FOR IMMEDIATE RELEASE
January 31, 2006
CONTACT: Steve Forde or Kevin Smith
Telephone: (202) 225-4527
Labor Department Makes Key Policy Change Impacting Mine Investigations
WASHINGTON, D.C. – Education & the Workforce Committee Chairman John Boehner (R-OH) and Rep. Shelley Moore Capito (R-WV) today applauded a U.S. Department of Labor decision to reverse its policy of denying all requests under the Freedom of Information Act for notes taken by Mine Safety and Health Administration (MSHA) inspectors during on-site mine inspections until a case has been officially closed.
Boehner, Capito, and Workforce Protections Subcommittee Chairman Charlie Norwood (R-GA) requested the reversal in a January 20, 2006 letter to Secretary of Labor Elaine Chao. This policy change will enable a more timely release of pertinent information on the investigations into the recent Sago Mine and Alma #1 Mine tragedies in West Virginia.
“Our request to Secretary Chao was made for one simple reason: to get more information, more quickly into the hands of Congress, the families impacted by the tragedies, and all those with a stake in mining and these investigations,” noted Boehner. “My committee has pledged to pursue all avenues that will provide meaningful facts during this investigation, and securing this policy change at the Department of Labor is a key first step.”
Since the Sago Mine tragedy earlier this month, Boehner has closely monitored the early stages of the MSHA investigation and has committed to exploring a variety of options in his committee – including hearings – to examine the two accidents and review current mine safety rules and protections.
“Only with an open flow of information can we move forward in the wake of these tragedies to a new day in safer mining,” said Capito, “The revised FOIA policy will ensure that the public has first hand, accurate information about the Sago and Alma mines before the tragic accidents. This policy change is a good step in the right direction.”
In her January 30, 2006 letter to Boehner informing him of the policy change, Acting Assistant Secretary for Mine Health and Safety David G. Dye wrote, “I have recently concluded that, given MSHA’s unique statutory framework, inspector notes should generally be released once a citation has been issued (or an inspection is closed without citations), rather than withholding the notes until all litigation is concluded. The policy will be effective immediately.”
The full text of Boehner, Capito, and Norwood’s January 20, 2006 letter to Chao follows.
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(Text of January 20, 2006 letter to Secretary of Labor Elaine Chao)
January 20, 2006
The Honorable Elaine L. Chao
Secretary of Labor
U.S. Department of Labor
200 Constitution Avenue, NW
Washington DC 20210
Dear Secretary Chao:
We want to thank Administrator Ray McKinney, Coal Directorate, for providing House staff with a comprehensive briefing on the Sago Mine accident and the actions taken by the Mine Safety and Health Administration (MSHA) in response to this recent tragedy. The information Mr. McKinney provided was most helpful; and, the briefing overall was a good first step toward helping Congress understand the steps your agency is taking to fully investigate this accident. As the investigation of this matter continues in earnest, we trust the Department will continue to keep members of the House informed as to its status and progress, and would welcome follow up briefings as time and progress make appropriate.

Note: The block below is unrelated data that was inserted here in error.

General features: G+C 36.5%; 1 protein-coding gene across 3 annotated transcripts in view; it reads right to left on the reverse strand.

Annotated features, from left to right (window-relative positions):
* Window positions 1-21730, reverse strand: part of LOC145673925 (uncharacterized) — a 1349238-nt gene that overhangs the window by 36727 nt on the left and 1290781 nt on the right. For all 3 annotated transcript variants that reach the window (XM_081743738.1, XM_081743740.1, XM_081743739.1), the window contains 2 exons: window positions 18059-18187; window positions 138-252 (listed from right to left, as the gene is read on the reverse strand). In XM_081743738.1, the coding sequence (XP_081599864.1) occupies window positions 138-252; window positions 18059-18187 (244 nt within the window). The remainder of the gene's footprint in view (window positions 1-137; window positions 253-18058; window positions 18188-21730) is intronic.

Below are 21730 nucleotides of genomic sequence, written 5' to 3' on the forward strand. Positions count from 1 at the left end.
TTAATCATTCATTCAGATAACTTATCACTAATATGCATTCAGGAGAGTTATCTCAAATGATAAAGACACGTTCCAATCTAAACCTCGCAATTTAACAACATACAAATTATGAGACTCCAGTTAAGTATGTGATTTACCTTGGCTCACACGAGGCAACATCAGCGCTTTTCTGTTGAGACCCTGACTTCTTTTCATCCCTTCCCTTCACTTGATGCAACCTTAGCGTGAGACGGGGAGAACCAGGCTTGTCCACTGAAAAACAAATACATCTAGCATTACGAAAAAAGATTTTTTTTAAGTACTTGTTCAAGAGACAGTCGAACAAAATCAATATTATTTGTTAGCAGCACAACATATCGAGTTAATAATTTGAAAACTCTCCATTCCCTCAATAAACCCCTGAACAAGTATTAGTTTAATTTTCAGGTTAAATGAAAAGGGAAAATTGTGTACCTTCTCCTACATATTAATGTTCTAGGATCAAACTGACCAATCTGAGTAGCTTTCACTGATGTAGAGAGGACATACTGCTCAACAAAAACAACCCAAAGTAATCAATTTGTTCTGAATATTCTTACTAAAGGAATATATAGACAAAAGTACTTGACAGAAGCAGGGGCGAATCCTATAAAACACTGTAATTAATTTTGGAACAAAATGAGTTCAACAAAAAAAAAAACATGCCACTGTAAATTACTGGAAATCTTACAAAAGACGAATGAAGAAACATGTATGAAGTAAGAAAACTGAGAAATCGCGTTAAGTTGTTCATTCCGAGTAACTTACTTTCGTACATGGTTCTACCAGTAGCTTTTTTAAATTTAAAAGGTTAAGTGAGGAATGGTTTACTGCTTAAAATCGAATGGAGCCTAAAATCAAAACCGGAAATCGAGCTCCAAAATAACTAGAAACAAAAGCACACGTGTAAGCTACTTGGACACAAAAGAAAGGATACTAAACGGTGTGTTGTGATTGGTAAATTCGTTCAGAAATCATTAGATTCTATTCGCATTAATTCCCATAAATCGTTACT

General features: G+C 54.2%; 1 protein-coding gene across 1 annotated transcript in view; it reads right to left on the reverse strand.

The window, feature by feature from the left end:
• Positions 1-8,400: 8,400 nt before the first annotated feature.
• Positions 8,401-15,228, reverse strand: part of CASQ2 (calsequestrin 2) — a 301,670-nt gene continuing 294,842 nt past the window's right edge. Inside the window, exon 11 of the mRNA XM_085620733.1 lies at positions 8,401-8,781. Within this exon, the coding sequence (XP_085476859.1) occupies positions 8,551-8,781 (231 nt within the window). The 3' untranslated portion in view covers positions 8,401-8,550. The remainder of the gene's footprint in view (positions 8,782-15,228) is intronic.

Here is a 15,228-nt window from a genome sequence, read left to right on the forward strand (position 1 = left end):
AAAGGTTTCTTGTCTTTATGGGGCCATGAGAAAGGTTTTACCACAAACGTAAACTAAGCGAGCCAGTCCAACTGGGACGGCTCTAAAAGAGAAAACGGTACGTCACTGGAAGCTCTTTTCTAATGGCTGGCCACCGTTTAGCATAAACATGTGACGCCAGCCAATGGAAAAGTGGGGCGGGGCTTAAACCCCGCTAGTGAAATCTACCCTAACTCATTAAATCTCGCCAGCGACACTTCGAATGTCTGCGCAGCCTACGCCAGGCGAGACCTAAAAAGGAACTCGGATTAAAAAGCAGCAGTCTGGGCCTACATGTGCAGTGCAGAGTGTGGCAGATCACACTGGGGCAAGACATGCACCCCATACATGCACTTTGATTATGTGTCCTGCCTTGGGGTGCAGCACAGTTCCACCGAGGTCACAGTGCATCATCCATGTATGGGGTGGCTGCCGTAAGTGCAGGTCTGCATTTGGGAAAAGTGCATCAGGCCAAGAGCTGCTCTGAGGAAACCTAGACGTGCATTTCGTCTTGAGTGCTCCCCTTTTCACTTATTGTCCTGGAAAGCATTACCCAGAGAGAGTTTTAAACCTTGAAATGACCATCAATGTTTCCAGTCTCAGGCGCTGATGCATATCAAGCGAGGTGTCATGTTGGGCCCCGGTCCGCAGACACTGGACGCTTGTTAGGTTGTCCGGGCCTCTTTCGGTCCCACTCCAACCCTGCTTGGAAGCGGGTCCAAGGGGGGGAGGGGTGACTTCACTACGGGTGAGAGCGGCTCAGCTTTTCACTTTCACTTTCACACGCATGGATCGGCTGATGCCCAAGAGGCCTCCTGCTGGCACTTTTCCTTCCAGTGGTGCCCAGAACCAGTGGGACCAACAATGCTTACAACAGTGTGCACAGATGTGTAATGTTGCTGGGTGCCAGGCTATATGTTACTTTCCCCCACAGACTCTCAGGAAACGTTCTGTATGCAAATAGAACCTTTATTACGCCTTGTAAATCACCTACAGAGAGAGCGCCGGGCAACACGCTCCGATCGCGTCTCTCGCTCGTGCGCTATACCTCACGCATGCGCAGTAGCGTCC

During Mr. McKinney’s January 11 briefing, there was discussion of MSHA’s current policy to deny all requests under the Freedom of Information Act (“FOIA”) for notes taken by MSHA inspectors during on-site mine inspections until a case has been officially closed. We share the concern expressed by some that because it frequently takes years for MSHA to officially close out cases due to litigation over citations and fines, this blanket policy has had the effect of denying important information about mine safety to the public.
While we appreciate the need to ensure the release of information does not compromise ongoing investigations and citing and fining of operators, the Sago Mine disaster has highlighted the importance of vigorously enforcing mine safety standards as well as the strong public interest in having access to factual information about the nation’s mines. While the agency has an interest in protecting confidential or private information as well as the deliberative process, the FOIA requires that federal records, such as notes from mine inspectors, be made available to the public in a timely fashion, so long as the public’s access does not interfere with the agency’s important work. In light of these concerns, we strongly urge you to revisit your policy and revise it to provide the public access to factual information, such as inspector notes. Moreover, we request that this change be implemented immediately, so that information relating to the Sago Mine accident will be available to all interested parties in a timely manner.
Thank you for your consideration in this matter.
Source: House Education & The Workforce Committee